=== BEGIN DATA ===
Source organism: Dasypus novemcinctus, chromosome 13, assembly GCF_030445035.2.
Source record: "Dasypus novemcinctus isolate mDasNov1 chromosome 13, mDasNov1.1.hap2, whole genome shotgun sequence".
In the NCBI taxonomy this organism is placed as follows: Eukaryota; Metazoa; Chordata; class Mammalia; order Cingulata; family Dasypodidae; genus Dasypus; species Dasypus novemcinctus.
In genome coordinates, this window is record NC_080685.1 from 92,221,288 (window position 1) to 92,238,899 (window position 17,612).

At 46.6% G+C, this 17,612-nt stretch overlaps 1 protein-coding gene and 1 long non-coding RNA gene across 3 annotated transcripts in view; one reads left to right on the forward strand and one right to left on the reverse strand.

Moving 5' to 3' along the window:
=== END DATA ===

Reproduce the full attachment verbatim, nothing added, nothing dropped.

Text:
Source organism: Dasypus novemcinctus, chromosome 13, assembly GCF_030445035.2.
Source record: "Dasypus novemcinctus isolate mDasNov1 chromosome 13, mDasNov1.1.hap2, whole genome shotgun sequence".
In the NCBI taxonomy this organism is placed as follows: Eukaryota; Metazoa; Chordata; class Mammalia; order Cingulata; family Dasypodidae; genus Dasypus; species Dasypus novemcinctus.
In genome coordinates, this window is record NC_080685.1 from 92,221,288 (window position 1) to 92,238,899 (window position 17,612).

At 46.6% G+C, this 17,612-nt stretch overlaps 1 protein-coding gene and 1 long non-coding RNA gene across 3 annotated transcripts in view; one reads left to right on the forward strand and one right to left on the reverse strand.

Moving 5' to 3' along the window: